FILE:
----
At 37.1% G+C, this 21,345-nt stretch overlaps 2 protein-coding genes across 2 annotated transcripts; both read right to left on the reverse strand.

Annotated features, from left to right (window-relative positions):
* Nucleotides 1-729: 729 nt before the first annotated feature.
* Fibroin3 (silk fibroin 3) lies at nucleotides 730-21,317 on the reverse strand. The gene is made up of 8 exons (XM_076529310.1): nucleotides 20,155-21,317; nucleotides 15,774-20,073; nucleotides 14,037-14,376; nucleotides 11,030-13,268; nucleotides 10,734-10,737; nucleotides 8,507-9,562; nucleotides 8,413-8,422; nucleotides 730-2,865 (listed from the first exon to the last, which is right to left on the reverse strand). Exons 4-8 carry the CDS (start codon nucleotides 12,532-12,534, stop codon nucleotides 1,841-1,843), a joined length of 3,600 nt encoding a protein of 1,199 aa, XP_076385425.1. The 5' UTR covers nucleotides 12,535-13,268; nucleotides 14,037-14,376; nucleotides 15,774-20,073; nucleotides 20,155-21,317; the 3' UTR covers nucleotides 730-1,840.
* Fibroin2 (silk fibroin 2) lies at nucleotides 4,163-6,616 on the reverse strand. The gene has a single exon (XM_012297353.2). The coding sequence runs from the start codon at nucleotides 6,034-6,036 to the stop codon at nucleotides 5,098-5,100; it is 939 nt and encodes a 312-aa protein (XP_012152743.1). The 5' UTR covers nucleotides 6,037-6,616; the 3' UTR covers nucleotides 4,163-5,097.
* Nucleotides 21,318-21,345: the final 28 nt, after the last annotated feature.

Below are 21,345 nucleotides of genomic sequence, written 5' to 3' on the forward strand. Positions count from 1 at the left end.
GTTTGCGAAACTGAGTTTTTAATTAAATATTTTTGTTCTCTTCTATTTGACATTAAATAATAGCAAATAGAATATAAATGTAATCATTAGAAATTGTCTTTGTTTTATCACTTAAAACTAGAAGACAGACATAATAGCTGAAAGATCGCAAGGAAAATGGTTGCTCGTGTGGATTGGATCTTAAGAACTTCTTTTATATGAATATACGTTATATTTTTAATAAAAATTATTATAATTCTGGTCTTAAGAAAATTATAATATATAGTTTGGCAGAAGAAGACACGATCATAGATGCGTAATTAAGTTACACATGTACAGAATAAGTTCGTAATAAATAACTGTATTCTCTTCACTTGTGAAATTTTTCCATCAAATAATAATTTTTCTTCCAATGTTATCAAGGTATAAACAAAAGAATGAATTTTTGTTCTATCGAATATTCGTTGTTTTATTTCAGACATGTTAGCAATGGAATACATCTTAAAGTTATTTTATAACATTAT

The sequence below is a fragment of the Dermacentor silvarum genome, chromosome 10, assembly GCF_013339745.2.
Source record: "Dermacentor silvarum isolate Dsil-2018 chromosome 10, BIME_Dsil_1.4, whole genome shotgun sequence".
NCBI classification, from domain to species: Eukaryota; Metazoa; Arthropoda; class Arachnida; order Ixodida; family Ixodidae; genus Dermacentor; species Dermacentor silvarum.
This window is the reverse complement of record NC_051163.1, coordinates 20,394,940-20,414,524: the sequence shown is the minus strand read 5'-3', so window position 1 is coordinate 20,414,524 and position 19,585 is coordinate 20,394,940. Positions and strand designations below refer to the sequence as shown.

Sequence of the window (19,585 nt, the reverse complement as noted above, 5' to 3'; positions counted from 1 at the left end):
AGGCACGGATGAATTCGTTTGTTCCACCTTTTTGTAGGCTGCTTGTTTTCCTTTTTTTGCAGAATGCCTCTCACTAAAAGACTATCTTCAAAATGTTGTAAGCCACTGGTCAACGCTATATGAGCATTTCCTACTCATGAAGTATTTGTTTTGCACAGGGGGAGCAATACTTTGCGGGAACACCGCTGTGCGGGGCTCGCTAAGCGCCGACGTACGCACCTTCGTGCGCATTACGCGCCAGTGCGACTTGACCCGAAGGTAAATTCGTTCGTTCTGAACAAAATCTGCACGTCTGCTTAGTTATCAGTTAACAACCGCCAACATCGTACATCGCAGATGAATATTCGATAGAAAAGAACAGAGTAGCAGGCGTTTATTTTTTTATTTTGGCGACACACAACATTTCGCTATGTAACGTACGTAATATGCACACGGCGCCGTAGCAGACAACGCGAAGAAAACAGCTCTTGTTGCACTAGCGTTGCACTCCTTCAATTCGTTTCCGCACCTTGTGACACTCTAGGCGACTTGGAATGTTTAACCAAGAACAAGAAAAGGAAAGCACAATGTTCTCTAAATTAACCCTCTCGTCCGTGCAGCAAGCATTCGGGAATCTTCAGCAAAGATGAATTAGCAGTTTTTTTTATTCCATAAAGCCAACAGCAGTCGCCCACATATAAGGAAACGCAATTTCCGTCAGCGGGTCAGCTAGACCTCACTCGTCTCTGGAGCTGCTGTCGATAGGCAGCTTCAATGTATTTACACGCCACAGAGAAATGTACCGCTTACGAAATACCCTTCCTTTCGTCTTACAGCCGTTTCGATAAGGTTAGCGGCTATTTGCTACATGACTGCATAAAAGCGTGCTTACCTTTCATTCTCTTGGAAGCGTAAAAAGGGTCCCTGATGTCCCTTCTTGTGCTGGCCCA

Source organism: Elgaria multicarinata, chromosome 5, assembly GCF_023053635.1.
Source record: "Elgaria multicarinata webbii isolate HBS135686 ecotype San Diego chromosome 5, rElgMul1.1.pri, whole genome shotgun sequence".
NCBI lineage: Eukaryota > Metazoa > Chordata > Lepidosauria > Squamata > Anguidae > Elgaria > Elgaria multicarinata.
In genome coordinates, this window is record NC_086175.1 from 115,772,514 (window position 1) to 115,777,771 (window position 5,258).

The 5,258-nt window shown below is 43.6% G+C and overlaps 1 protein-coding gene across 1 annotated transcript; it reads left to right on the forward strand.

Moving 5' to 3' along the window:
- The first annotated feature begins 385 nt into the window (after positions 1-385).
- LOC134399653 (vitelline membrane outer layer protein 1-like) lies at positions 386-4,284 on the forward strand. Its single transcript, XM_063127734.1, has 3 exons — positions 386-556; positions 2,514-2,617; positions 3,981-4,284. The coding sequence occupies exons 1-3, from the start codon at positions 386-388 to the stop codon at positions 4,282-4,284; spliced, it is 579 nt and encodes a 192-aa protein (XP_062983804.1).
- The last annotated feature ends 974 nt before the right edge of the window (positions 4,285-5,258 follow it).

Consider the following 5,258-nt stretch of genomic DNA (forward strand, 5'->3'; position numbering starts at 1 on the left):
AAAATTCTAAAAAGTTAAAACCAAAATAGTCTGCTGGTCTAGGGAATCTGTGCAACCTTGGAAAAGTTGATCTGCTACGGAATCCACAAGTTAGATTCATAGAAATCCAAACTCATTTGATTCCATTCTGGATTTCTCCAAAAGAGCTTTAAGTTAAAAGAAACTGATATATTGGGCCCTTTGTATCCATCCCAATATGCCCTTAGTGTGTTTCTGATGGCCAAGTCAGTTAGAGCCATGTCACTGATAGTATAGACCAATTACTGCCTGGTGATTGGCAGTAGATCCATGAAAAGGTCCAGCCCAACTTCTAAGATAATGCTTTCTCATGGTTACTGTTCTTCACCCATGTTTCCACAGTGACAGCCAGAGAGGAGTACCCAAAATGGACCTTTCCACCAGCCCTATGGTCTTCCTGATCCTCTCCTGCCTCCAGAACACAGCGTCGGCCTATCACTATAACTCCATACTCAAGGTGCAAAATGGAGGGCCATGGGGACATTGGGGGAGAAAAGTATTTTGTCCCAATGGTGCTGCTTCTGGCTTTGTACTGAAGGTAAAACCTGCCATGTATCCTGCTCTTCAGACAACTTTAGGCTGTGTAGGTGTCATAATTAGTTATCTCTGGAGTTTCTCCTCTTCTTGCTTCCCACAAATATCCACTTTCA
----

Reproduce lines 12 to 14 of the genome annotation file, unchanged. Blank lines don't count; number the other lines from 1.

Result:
This window is the reverse complement of record NC_051163.1, coordinates 20,394,940-20,414,524: the sequence shown is the minus strand read 5'-3', so window position 1 is coordinate 20,414,524 and position 19,585 is coordinate 20,394,940. Positions and strand designations below refer to the sequence as shown.

Sequence of the window (19,585 nt, the reverse complement as noted above, 5' to 3'; positions counted from 1 at the left end):
AGGCACGGATGAATTCGTTTGTTCCACCTTTTTGTAGGCTGCTTGTTTTCCTTTTTTTGCAGAATGCCTCTCACTAAAAGACTATCTTCAAAATGTTGTAAGCCACTGGTCAACGCTATATGAGCATTTCCTACTCATGAAGTATTTGTTTTGCACAGGGGGAGCAATACTTTGCGGGAACACCGCTGTGCGGGGCTCGCTAAGCGCCGACGTACGCACCTTCGTGCGCATTACGCGCCAGTGCGACTTGACCCGAAGGTAAATTCGTTCGTTCTGAACAAAATCTGCACGTCTGCTTAGTTATCAGTTAACAACCGCCAACATCGTACATCGCAGATGAATATTCGATAGAAAAGAACAGAGTAGCAGGCGTTTATTTTTTTATTTTGGCGACACACAACATTTCGCTATGTAACGTACGTAATATGCACACGGCGCCGTAGCAGACAACGCGAAGAAAACAGCTCTTGTTGCACTAGCGTTGCACTCCTTCAATTCGTTTCCGCACCTTGTGACACTCTAGGCGACTTGGAATGTTTAACCAAGAACAAGAAAAGGAAAGCACAATGTTCTCTAAATTAACCCTCTCGTCCGTGCAGCAAGCATTCGGGAATCTTCAGCAAAGATGAATTAGCAGTTTTTTTTATTCCATAAAGCCAACAGCAGTCGCCCACATATAAGGAAACGCAATTTCCGTCAGCGGGTCAGCTAGACCTCACTCGTCTCTGGAGCTGCTGTCGATAGGCAGCTTCAATGTATTTACACGCCACAGAGAAATGTACCGCTTACGAAATACCCTTCCTTTCGTCTTACAGCCGTTTCGATAAGGTTAGCGGCTATTTGCTACATGACTGCATAAAAGCGTGCTTACCTTTCATTCTCTTGGAAGCGTAAAAAGGGTCCCTGATGTCCCTTCTTGTGCTGGCCCA